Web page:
5 Things Experts Want You to Know About Vaginal Seeding
Vaginal seeding sounds like some kind of organic farming, but apparently it's taking the birthing world by storm. In a way. According to The American College of Obstetricians and Gynecologists (ACOG), vaginal seeding is "the practice of inoculating a cotton gauze or a cotton swab with vaginal fluids to transfer the vaginal flora to the mouth, nose, or skin of a newborn infant. The intended purpose of vaginal seeding is to transfer maternal vaginal bacteria to the newborn." It's a relatively new practice, and there are things experts want you to know about vaginal seeding. Like, is the practice really beneficial?
There is simple logic behind vaginal seeding. When babies are born vaginally, they come out... messy. They're covered in mom's vaginal fluids, and they've encountered bacteria from both mom's birth canal and rectum. Babies born via C-section, on the other hand, don't encounter this same bacteria. According to a blog post written by pediatrician Dr. Mark Sloan for Science and Sensibility, "Instead, bacteria from the skin and hospital environment quickly populate the bowel. As a result, the bacteria inhabiting the lower intestine following a cesarean birth can differ significantly from those found in the vaginally-born baby." Unfortunately, studies have linked the altered bacteria in a cesarean-birthed baby's gut to an increased risk for certain conditions. Megan Davidson, a Brooklyn-based doula and author of of the book Your Birth Plan, tells Romper, "Allergies, asthma, diabetes, and immune system problems have increasingly been linked to a deficiency of gut bacteria." Thus, vaginal seeding is an attempt to remedy this discrepancy by providing babies born via C-section with bacteria from their mother's vaginal fluids.
Now that we're clear on the basics, there are a few things that childbirth experts want expectant mothers to know.
Vaginal Seeding Replicates What Happens In A Vaginal Delivery
Karly Nutall, licensed midwife and co-host of the podcast Birth Kweens, explains in depth what happens when vaginal seeding is performed. "If someone is laboring and planning a vaginal delivery but it looks like a Cesarean is possible, or if a surgical birth is planned, you insert a sterile 4-inch by 4-inch gauze into the vagina for about an hour. You can take it out and store it in a container anytime after that. This gives plenty of time for the gauze to absorb the vaginal fluid, and most importantly the bacteria," Nutall explains to Romper. "If baby is born via surgery, this gauze is then used to swab the baby's face, mouth, nose, skin and the rest of the body, basically replicating the exposure to vaginal flora the baby would have experienced had it been born vaginally. The gauze can't be soaked postpartum because the vaginal flora is changed by bleeding, so if you plan to do this, you must soak the gauze before delivery."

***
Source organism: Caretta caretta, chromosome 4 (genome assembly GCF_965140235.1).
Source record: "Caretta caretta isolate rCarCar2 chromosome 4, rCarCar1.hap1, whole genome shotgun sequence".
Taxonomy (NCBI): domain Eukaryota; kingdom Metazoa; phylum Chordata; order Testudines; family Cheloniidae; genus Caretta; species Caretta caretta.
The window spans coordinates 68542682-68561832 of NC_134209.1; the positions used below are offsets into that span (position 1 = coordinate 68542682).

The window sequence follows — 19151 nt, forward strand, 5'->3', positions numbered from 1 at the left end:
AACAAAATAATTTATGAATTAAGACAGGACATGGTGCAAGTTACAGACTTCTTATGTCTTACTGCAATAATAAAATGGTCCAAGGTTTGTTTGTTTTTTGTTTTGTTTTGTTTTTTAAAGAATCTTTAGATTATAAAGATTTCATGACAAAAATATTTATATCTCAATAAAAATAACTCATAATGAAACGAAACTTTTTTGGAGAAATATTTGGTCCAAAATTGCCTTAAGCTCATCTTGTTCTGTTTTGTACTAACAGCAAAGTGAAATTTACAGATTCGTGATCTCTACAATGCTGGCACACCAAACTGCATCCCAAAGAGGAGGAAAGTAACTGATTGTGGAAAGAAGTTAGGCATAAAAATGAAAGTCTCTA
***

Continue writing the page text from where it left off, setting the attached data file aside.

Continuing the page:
Vaginal Seeding Has Not Been Studied Extensively
Vaginal seeding is new, and there simply haven't been many studies conducted that can tell us a whole lot. Of course, this doesn't mean that the practice isn't going to go anywhere in the future... it just hasn't yet. While one study done in 2016 showed that vaginal seeding was beneficial to C-section babies during their first month of life, this study only followed four babies, and didn't track long-term effects.
In other words, parents should be aware that this procedure is still in the "guinea pig" stage before they eagerly add it into their birth plan.
There Are Potential Risks To Vaginal Seeding
Of course, not all parents will choose to wait until ACOG makes a final judgment on this practice. "If individual parents do opt for vaginal seeding, the recommendation is that they have good counseling in advance about the potential risks associated with vaginal seeding, primarily the risk of passing less beneficial or infection to your newborn," Davidson tells Romper.
Laurelei Litke with HealthLabs.com lays out the specific risks. "It is important to note that some STDs, such as genital herpes, can be transmitted through vaginal fluids or skin contact alone. If a new mother wishes to undergo the process of vaginal seeding, she should get tested for STDs beforehand, as a C-section could potentially protect the baby from the further spread of the disease," Litke tells Romper.
If you've tested negative for infection and proceed with vaginal seeding, it's important that you tell your pediatrician you've done so.
At This Time, The American College Of Obstetricians & Gynecologists Does Not Recommend Or Encourage Vaginal Seeding
At least, they don't encourage it for normal, everyday parents. According to their website, "The American College of Obstetricians and Gynecologists does not recommend or encourage vaginal seeding outside of the context of an institutional review board-approved research protocol, and it is recommended that vaginal seeding otherwise not be performed until adequate data regarding the safety and benefit of the process become available." In other words, they encourage regular people like you or I to wait until the research is in.
There Are Other Sources Of Good Bacteria (Besides Vaginal Seeding)
Cesarean sections save lives daily, so don't be dismayed if you didn't have a vaginal birth. There are other ways to give your child that "good bacteria," and you can help set them up for a healthy life in other ways. According to Davidson, skin-to-skin contact with parents after birth and breastfeeding are both excellent ways to share bacteria that will ultimately inhabit their gut.